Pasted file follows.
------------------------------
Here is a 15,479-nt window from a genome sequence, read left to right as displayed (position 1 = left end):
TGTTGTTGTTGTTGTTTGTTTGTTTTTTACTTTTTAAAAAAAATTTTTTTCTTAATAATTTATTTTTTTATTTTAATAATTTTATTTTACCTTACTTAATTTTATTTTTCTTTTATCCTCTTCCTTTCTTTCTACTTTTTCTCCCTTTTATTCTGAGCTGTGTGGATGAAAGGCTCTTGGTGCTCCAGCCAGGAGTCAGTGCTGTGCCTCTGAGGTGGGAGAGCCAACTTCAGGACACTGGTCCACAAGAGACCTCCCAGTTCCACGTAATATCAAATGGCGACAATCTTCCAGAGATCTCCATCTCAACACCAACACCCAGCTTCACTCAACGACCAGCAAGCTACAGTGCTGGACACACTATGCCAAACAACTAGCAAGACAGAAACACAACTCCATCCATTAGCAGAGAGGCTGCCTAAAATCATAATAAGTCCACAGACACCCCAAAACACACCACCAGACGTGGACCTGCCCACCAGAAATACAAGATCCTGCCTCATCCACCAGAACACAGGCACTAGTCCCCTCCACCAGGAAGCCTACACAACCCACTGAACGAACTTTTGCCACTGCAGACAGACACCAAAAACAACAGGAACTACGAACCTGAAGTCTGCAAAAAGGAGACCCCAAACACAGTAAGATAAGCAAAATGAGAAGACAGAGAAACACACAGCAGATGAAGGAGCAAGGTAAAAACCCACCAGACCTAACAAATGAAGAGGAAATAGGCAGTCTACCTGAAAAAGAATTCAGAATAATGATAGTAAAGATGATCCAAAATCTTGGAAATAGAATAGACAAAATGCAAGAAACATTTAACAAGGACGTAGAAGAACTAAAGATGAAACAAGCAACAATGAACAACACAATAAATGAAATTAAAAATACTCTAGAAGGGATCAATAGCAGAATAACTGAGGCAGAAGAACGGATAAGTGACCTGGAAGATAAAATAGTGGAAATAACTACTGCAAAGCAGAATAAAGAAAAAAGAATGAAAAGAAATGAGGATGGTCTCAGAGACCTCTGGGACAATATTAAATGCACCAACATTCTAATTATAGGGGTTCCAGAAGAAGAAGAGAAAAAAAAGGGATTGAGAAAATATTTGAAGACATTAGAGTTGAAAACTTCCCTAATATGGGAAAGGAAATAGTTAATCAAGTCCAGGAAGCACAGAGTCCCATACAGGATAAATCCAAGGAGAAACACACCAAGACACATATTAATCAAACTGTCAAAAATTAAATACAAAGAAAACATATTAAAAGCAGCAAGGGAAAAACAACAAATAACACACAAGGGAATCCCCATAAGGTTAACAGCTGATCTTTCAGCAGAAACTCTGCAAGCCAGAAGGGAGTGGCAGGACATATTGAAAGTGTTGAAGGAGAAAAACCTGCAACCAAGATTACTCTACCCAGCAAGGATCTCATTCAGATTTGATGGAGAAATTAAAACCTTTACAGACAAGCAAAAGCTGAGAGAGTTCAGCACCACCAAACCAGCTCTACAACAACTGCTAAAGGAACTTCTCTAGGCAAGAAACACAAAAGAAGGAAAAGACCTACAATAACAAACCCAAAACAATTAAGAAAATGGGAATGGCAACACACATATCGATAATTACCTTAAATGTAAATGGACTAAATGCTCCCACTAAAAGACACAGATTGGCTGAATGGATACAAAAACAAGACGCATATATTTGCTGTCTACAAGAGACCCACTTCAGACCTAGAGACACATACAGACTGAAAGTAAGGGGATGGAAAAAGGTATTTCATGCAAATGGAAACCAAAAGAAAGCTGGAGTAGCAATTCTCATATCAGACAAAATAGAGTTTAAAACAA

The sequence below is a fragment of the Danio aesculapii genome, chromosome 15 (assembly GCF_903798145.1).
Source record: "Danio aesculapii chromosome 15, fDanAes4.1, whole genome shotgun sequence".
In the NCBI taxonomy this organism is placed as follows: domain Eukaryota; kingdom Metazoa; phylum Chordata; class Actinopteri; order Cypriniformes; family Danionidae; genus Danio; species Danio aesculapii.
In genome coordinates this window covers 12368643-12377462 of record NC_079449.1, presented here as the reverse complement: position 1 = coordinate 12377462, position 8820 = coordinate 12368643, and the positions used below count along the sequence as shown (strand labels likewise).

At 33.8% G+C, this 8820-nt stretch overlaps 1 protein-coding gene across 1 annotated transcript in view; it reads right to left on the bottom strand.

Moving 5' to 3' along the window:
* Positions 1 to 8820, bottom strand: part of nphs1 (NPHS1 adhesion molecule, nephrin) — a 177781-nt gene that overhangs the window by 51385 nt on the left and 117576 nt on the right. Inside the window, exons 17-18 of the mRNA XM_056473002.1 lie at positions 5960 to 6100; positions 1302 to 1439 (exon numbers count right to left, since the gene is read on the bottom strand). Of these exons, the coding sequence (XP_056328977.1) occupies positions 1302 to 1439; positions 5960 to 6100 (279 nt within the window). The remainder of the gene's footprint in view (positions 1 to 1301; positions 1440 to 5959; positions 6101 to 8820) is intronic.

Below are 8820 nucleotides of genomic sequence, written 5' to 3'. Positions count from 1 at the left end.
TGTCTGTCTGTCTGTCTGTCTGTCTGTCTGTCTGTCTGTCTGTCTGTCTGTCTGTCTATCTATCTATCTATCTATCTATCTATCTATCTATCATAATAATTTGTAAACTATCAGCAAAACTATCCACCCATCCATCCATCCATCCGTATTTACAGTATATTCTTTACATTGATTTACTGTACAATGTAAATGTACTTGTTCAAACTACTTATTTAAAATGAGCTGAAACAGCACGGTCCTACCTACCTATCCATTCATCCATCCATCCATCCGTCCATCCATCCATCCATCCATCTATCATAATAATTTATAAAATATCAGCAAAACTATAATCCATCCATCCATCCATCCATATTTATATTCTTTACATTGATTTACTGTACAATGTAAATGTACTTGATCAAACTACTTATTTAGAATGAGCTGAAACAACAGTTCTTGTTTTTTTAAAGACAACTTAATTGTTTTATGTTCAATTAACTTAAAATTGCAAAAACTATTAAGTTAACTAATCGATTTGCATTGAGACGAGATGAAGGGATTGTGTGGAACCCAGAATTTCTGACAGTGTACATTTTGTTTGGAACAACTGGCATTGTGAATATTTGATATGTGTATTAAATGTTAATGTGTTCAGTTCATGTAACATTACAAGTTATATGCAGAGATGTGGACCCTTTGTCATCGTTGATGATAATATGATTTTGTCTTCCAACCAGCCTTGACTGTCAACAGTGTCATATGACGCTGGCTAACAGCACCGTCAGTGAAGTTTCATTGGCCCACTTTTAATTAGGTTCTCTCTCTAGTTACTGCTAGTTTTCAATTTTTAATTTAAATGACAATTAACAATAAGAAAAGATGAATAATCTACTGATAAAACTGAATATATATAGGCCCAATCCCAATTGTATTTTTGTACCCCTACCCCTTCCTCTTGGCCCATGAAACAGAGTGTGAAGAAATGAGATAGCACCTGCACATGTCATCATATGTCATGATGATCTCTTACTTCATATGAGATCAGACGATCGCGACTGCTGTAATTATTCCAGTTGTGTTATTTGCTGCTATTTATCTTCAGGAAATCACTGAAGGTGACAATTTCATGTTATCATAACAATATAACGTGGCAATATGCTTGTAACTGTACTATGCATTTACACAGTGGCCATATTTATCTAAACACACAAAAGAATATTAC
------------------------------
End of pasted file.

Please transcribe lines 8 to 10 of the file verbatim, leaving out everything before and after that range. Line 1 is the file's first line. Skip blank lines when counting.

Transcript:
Moving 5' to 3' along the window:
* Positions 1 to 8820, bottom strand: part of nphs1 (NPHS1 adhesion molecule, nephrin) — a 177781-nt gene that overhangs the window by 51385 nt on the left and 117576 nt on the right. Inside the window, exons 17-18 of the mRNA XM_056473002.1 lie at positions 5960 to 6100; positions 1302 to 1439 (exon numbers count right to left, since the gene is read on the bottom strand). Of these exons, the coding sequence (XP_056328977.1) occupies positions 1302 to 1439; positions 5960 to 6100 (279 nt within the window). The remainder of the gene's footprint in view (positions 1 to 1301; positions 1440 to 5959; positions 6101 to 8820) is intronic.

Below are 8820 nucleotides of genomic sequence, written 5' to 3'. Positions count from 1 at the left end.